The Fish You Eat May Contain Plastic Microparticlesby Yash Saboo June 11 2018, 4:42 pm Estimated Reading Time: 2 mins, 30 secs
A day or two ago my Twitter feed was filled with tweets from WWF, Dodo and the UN with headlines which said: "By 2050, there will be more plastic than fish in the world’s oceans." I know there is a lot of plastic in the world’s oceans but the possibility of oceans containing more plastic than fishes is both shocking and saddening.
Plastic thrown in oceans coagulates into great floating ‘garbage patches’ that cover large swaths of the Pacific. It washes up on urban beaches and remote islands, tossed about in the waves and transported across incredible distances before arriving, unwanted, back on land. It has wound up in the stomachs of more than half the world’s sea turtles and nearly all of its marine birds, studies say. And if it was bagged up and arranged across all of the world’s shorelines, we could build a veritable plastic barricade between ourselves and the sea. But that quantity pales in comparison with the amount that the World Economic Forum expects will be floating into the oceans by the middle of the century.
Source : CSIRO
A report commissioned by the WWF for World Oceans Day (June 8) says fish are eating toxic microplastics – tiny amounts of plastic – which could end up on our holiday plates. Plastic microparticles are getting into the flesh of fish eaten by humans. If we keep producing (and failing to properly dispose of) plastics at predicted rates, plastics in the ocean will outweigh fish pound for pound in 2050, the non-profit foundation said in a report.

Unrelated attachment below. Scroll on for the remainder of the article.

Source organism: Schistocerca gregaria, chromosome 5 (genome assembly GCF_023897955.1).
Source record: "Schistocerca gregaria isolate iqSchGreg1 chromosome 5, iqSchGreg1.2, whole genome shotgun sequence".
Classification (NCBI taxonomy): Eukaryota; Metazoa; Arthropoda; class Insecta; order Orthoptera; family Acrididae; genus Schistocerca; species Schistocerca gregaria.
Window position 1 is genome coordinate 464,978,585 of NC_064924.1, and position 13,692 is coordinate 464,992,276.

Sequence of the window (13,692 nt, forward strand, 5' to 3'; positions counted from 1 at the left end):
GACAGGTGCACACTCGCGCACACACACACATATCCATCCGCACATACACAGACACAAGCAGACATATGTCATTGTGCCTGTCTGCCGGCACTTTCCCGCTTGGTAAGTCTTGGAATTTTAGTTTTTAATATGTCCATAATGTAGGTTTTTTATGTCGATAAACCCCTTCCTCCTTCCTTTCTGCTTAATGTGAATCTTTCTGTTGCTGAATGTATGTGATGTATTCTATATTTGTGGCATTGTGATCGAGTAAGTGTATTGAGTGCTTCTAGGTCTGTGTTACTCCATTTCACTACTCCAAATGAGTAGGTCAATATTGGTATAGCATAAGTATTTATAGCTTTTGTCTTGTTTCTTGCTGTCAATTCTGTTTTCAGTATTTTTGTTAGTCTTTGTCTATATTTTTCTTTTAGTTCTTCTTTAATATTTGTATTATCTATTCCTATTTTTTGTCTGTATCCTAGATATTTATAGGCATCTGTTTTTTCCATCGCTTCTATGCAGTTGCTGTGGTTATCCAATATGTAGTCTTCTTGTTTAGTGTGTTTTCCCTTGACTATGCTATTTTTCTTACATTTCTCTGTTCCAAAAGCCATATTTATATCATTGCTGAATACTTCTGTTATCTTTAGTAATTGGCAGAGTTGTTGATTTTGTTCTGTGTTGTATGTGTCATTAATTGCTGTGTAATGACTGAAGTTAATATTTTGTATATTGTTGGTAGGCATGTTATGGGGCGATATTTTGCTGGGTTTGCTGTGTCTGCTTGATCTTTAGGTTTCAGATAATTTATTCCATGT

A team of scientists from Malaysia and France discovered a total of 36 tiny pieces of plastic in the bodies of 120 mackerel, anchovies, mullets and croakers. They warned that as plastic attracts toxins in the environment, these poisons could be released into people’s bodies after they ate the fish. The plastics found included nylon, polystyrene and polyethylene.
Writing in the journal Scientific Reports, the researchers said: “The widespread distribution of microplastics in aquatic bodies has subsequently contaminated a diverse range of aquatic biota, including those sold for human consumption such as shellfish and mussels. Therefore, seafood products could be a major route of human exposure to microplastics."
Source : TrendinTech
The researchers suggested that the level of contamination should be monitored.
“The increase in plastics disposal coupled with their continuous fragmentation is expected to increase microplastic concentrations over time. As such, it will become increasingly important to regularly assess microplastic loads in seafood products, including dried fish. Given the fact that dried fish are often consumed as a whole, they may be responsible for the translocation of a significant amount of microplastics into the body of consumers.”
Other studies have suggested that shellfish could be an even greater source of microplastic in the human diet. The researchers noted that it had been estimated that “top European shellfish consumers” might consume up to 11,000 microplastic pieces a year.